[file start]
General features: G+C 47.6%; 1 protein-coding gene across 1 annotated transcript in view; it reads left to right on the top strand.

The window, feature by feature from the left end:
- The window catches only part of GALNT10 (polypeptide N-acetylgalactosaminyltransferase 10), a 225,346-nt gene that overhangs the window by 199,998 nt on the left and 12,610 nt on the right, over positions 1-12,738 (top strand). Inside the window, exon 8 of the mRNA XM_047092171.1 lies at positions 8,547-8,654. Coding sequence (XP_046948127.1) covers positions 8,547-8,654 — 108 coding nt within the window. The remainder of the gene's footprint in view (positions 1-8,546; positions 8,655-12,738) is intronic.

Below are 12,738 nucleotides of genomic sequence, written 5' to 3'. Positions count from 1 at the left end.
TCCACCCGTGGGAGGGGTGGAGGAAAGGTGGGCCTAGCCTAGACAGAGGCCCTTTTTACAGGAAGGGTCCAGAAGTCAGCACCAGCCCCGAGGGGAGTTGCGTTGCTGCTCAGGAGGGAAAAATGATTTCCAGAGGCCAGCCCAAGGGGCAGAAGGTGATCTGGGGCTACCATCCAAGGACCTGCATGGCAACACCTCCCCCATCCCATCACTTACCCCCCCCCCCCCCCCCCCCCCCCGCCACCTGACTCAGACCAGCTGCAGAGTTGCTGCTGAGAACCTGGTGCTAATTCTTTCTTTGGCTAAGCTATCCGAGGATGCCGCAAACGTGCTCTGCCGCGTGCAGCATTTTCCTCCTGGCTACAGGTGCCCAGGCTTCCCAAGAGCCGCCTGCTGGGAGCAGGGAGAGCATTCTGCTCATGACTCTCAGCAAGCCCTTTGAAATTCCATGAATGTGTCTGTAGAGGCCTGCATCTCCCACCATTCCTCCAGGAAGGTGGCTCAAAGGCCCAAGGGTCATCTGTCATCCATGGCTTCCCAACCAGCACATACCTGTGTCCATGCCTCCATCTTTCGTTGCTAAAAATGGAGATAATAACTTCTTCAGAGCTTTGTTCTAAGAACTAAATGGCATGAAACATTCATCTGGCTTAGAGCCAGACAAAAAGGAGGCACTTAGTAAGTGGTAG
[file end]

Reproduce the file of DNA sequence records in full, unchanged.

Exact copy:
General features: G+C 47.6%; 1 protein-coding gene across 1 annotated transcript in view; it reads left to right on the top strand.

The window, feature by feature from the left end:
- The window catches only part of GALNT10 (polypeptide N-acetylgalactosaminyltransferase 10), a 225,346-nt gene that overhangs the window by 199,998 nt on the left and 12,610 nt on the right, over positions 1-12,738 (top strand). Inside the window, exon 8 of the mRNA XM_047092171.1 lies at positions 8,547-8,654. Coding sequence (XP_046948127.1) covers positions 8,547-8,654 — 108 coding nt within the window. The remainder of the gene's footprint in view (positions 1-8,546; positions 8,655-12,738) is intronic.

Below are 12,738 nucleotides of genomic sequence, written 5' to 3'. Positions count from 1 at the left end.
TCCACCCGTGGGAGGGGTGGAGGAAAGGTGGGCCTAGCCTAGACAGAGGCCCTTTTTACAGGAAGGGTCCAGAAGTCAGCACCAGCCCCGAGGGGAGTTGCGTTGCTGCTCAGGAGGGAAAAATGATTTCCAGAGGCCAGCCCAAGGGGCAGAAGGTGATCTGGGGCTACCATCCAAGGACCTGCATGGCAACACCTCCCCCATCCCATCACTTACCCCCCCCCCCCCCCCCCCCCCCCGCCACCTGACTCAGACCAGCTGCAGAGTTGCTGCTGAGAACCTGGTGCTAATTCTTTCTTTGGCTAAGCTATCCGAGGATGCCGCAAACGTGCTCTGCCGCGTGCAGCATTTTCCTCCTGGCTACAGGTGCCCAGGCTTCCCAAGAGCCGCCTGCTGGGAGCAGGGAGAGCATTCTGCTCATGACTCTCAGCAAGCCCTTTGAAATTCCATGAATGTGTCTGTAGAGGCCTGCATCTCCCACCATTCCTCCAGGAAGGTGGCTCAAAGGCCCAAGGGTCATCTGTCATCCATGGCTTCCCAACCAGCACATACCTGTGTCCATGCCTCCATCTTTCGTTGCTAAAAATGGAGATAATAACTTCTTCAGAGCTTTGTTCTAAGAACTAAATGGCATGAAACATTCATCTGGCTTAGAGCCAGACAAAAAGGAGGCACTTAGTAAGTGGTAG